nep-geo New Economics Papers
on Economic Geography
Issue of 2018‒12‒10
seven papers chosen by
Andreas Koch
Institut für Angewandte Wirtschaftsforschung

  1. The cost of agglomeration: Land prices in cities By Pierre-Philippe Combes; Gilles Duranton; Laurent Gobillon
  2. Agglomeration and Industry Spillover Effects in the Aftermath of a Credit Shock By José Jorge; Joana Rocha
  3. Shocking Germany – A spatial analysis of German regional labor markets By Oliver Krebs
  4. The Economic Geography of Innovation By Egger, Peter; Loumeau, Nicole
  5. Varying Youth Cohort Effects on Regional Labour Market Outcomes in Germany By de Graaff, Thomas; Ozgen, Ceren; Roth, Duncan
  6. Ethnic Enclaves and Labor Market Outcomes – What Matters Most: Neighborhood, City or Region? By Öner, Özge; Klaesson, Johan

  1. By: Pierre-Philippe Combes (Département d'économie); Gilles Duranton (Pennsylvania State University); Laurent Gobillon (Institut National d'Etudes Démographiques)
    Abstract: We develop a new methodology to estimate the elasticity of urban costs with respect to city population using French house and land price data. After handling a number of estimation concerns, we find that the elasticity of urban costs increases with city population with an estimate of about 0.03 for an urban area with 100,000 inhabitants to 0.08 for an urban area of the size of Paris. Our approach also yields a number of intermediate outputs of independent interest such as the share of housing in expenditure, the elasticity of unit house and land prices with respect to city population, and within-city distance gradients for house and land prices.
    Keywords: Urban costs; House prices; Land prices; Land use; Agglomeration
    JEL: R31 R21 R14
    Date: 2018–10
  2. By: José Jorge (Faculdade de Economia, Universidade do Porto); Joana Rocha (Faculdade de Economia, Universidade do Porto)
    Abstract: This paper provides empirical evidence showing that industries with intense strategic complementarities exhibit stronger sensitivity to economic shocks. The Portuguese credit crunch of 2009 represents a negative shock for nonfinancial firms, which has created negative spillover effects among firms. Corporate investment declines significantly in industries with strong strategic complementarities following the onset of the crisis, controlling for firm fixed effects, time varying measures of financial constraints and investment opportunities. Consistent with a causal effect, the decline is greatest for firms in industries with strong strategic complementarities. To address sample selection concerns we consider several sample splits and apply a matching approach to find the best counterfactual, and confirm similar results.
    Keywords: Banking; Financial Crises; Industry Spillovers; Production Externalities; Agglomeration
    JEL: G21 D22 G01 D62 C23
    Date: 2018–11
  3. By: Oliver Krebs
    Abstract: This paper quantifies the surprisingly large heterogeneity of real income and employment effects across German counties in response to local productivity shocks. Using a quantitative model with imperfect mobility and sector-specific labor market frictions together with an outstanding data set of county level goods shipments, I identify the sources of the heterogeneity in Germany’s complex interregional linkages. I find that population mobility reduces the magnitude of local employment rate responses by a striking 70 percent on average. In all but a few counties, changes in the sectoral composition of production have a much milder effect on employment elasticities. National employment rates are less dependent on mobility with worker in- and outflows in individual counties partially cancelling out effects. For productivity shocks affecting individual sectors across all regions the composition effect is substantially magnified, the mobility effect reduced. In line with recent real world observations I find that real income and employment effects, while correlated, do not need to be of the same sign. Finally, the spatial propagation of real income effects closely follows trade linkages whereas employment effects are more complex to predict.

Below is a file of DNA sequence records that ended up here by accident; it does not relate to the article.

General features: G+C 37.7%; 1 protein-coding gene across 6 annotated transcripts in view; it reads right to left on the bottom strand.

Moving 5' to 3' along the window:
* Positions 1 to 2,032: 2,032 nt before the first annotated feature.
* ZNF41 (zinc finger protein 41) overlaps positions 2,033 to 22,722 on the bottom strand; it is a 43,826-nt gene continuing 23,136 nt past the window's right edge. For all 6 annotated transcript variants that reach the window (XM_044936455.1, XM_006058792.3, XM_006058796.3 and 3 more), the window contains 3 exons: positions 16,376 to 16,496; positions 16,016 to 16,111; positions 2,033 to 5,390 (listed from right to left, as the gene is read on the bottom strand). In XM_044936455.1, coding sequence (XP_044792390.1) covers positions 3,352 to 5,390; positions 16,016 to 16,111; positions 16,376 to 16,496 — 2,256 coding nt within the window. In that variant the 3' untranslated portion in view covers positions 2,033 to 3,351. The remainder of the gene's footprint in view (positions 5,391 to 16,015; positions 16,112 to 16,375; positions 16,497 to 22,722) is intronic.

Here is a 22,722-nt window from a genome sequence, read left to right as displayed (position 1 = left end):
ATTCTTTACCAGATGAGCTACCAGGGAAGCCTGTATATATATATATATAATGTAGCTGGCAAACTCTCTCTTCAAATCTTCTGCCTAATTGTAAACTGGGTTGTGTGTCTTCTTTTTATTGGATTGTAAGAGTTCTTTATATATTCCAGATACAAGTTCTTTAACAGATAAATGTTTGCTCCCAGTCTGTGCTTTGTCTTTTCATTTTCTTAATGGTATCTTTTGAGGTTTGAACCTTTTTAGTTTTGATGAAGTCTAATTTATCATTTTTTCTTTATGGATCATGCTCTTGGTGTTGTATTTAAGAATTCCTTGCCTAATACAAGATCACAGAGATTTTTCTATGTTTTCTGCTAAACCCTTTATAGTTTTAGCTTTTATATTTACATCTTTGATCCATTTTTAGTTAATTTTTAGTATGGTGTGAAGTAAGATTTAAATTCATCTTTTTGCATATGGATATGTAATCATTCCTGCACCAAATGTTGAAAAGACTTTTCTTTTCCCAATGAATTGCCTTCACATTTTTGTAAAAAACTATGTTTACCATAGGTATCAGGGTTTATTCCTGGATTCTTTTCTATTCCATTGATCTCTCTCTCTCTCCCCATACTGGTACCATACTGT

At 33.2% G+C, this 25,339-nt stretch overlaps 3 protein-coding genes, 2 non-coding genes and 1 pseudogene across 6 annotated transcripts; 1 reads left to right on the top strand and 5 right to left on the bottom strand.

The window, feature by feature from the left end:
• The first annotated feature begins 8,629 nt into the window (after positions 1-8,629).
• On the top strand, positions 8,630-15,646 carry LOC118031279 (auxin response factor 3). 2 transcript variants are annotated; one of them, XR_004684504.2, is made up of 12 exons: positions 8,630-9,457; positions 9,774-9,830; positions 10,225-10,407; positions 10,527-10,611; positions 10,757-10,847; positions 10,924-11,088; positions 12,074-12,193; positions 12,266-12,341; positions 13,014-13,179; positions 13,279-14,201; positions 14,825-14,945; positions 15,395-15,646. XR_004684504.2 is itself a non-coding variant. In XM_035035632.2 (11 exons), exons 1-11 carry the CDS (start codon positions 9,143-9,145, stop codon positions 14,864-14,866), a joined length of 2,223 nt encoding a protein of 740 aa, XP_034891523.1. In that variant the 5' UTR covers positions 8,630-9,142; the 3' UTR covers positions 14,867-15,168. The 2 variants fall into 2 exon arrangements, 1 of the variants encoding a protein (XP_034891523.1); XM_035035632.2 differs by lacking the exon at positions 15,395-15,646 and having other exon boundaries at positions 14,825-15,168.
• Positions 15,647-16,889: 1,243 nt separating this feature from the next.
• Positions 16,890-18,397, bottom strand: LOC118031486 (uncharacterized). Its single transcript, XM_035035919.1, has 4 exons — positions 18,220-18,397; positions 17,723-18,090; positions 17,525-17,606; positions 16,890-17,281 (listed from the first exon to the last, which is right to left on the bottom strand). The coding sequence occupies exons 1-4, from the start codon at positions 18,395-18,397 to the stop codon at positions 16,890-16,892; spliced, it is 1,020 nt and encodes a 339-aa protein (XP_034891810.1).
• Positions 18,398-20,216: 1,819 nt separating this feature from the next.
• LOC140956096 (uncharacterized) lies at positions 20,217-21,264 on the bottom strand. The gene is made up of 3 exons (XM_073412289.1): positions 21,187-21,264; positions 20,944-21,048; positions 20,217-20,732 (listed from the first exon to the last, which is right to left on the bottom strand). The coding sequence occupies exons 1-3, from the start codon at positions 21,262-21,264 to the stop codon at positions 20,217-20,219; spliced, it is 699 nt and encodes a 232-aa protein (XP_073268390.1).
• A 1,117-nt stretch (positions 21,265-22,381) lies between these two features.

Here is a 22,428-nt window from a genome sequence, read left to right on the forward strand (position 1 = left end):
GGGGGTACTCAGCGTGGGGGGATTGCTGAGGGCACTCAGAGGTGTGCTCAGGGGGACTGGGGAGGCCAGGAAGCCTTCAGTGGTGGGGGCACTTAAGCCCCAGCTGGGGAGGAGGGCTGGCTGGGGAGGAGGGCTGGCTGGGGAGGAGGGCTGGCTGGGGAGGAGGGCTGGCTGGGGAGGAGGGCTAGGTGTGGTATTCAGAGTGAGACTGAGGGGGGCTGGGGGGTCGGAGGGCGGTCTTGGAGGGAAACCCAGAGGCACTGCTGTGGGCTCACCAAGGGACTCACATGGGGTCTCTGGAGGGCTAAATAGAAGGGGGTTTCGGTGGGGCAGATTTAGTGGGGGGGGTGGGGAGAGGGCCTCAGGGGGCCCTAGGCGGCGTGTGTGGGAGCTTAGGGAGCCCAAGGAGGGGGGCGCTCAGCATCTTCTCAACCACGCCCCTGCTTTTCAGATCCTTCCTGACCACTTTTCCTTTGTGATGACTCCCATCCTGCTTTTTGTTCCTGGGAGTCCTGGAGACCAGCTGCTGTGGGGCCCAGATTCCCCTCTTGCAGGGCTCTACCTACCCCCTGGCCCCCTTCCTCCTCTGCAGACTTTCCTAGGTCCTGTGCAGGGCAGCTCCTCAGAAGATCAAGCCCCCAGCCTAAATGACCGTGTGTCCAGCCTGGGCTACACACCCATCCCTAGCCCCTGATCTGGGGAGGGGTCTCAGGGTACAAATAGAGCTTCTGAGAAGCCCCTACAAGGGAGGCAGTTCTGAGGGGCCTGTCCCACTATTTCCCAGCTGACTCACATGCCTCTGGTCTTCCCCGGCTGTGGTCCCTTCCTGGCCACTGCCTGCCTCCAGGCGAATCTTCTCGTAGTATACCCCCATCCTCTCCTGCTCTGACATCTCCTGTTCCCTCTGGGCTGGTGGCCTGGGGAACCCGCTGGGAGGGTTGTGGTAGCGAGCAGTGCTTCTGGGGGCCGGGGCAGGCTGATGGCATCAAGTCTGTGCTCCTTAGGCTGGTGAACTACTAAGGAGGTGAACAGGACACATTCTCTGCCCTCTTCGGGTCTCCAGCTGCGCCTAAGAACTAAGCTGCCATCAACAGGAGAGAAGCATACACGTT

Keywords: Quantitative spatial analysis, unemployment, migration, search and matching, labor market frictions
    JEL: F16 F17 R13 R23
    Date: 2018–11
  4. By: Egger, Peter; Loumeau, Nicole
    Abstract: This paper outlines a quantitative global multi-region model to assess the importance of country-level investment incentives towards innovation at the level of 5,633 regions of heterogeneous size. While incentives vary across countries (and time), the responses are largely heterogeneous across regions within as well as across countries. The reason for this heterogeneity roots in average technology differences -- in terms of the production of both output and innovation -- as well as in the geography (location) and amenities across regions. The model and quantitative analysis take the tradability of output as well as the mobility of people across regions into account. In the counterfactual equilibrium analysis we focus on the effects of R&D-investment incentives on three key variables -- place-specific employment, productivity, and welfare -- in a scenario where investment incentives towards innovation are abandoned. We find that the use of policy instruments which are designed to stimulate private R&D are globally beneficial in terms of productivity and welfare. In particular, low-amenity, peripheral places, and ones where patenting is relatively less common than elsewhere benefit more strongly than others, which implies that the studied nation-wide investment incentives also work as place-based policies. According to the quantification, about one-tenth of the long-run growth rate of real GDP on the globe can be attributed to the use of R&D investment incentives as used in the year 2005 alone.